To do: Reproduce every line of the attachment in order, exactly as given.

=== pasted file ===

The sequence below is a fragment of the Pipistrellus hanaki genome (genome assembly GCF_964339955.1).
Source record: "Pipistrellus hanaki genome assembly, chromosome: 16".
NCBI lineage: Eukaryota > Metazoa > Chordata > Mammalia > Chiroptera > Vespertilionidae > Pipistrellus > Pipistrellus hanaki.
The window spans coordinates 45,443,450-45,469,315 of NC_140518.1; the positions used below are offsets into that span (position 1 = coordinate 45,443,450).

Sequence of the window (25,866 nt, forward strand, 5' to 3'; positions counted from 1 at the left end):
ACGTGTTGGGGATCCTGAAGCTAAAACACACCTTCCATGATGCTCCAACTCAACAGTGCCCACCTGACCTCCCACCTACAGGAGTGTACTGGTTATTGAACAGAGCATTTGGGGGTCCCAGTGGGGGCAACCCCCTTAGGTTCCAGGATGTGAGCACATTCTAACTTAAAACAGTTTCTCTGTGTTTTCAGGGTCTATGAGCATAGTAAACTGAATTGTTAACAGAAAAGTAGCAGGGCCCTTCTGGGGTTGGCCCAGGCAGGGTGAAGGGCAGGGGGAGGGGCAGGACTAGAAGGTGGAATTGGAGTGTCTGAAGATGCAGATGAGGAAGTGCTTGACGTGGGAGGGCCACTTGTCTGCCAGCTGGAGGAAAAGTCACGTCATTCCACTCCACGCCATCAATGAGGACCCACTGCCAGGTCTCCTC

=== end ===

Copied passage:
The sequence below is a fragment of the Pipistrellus hanaki genome (genome assembly GCF_964339955.1).
Source record: "Pipistrellus hanaki genome assembly, chromosome: 16".
NCBI lineage: Eukaryota > Metazoa > Chordata > Mammalia > Chiroptera > Vespertilionidae > Pipistrellus > Pipistrellus hanaki.
The window spans coordinates 45,443,450-45,469,315 of NC_140518.1; the positions used below are offsets into that span (position 1 = coordinate 45,443,450).

Sequence of the window (25,866 nt, forward strand, 5' to 3'; positions counted from 1 at the left end):
ACGTGTTGGGGATCCTGAAGCTAAAACACACCTTCCATGATGCTCCAACTCAACAGTGCCCACCTGACCTCCCACCTACAGGAGTGTACTGGTTATTGAACAGAGCATTTGGGGGTCCCAGTGGGGGCAACCCCCTTAGGTTCCAGGATGTGAGCACATTCTAACTTAAAACAGTTTCTCTGTGTTTTCAGGGTCTATGAGCATAGTAAACTGAATTGTTAACAGAAAAGTAGCAGGGCCCTTCTGGGGTTGGCCCAGGCAGGGTGAAGGGCAGGGGGAGGGGCAGGACTAGAAGGTGGAATTGGAGTGTCTGAAGATGCAGATGAGGAAGTGCTTGACGTGGGAGGGCCACTTGTCTGCCAGCTGGAGGAAAAGTCACGTCATTCCACTCCACGCCATCAATGAGGACCCACTGCCAGGTCTCCTC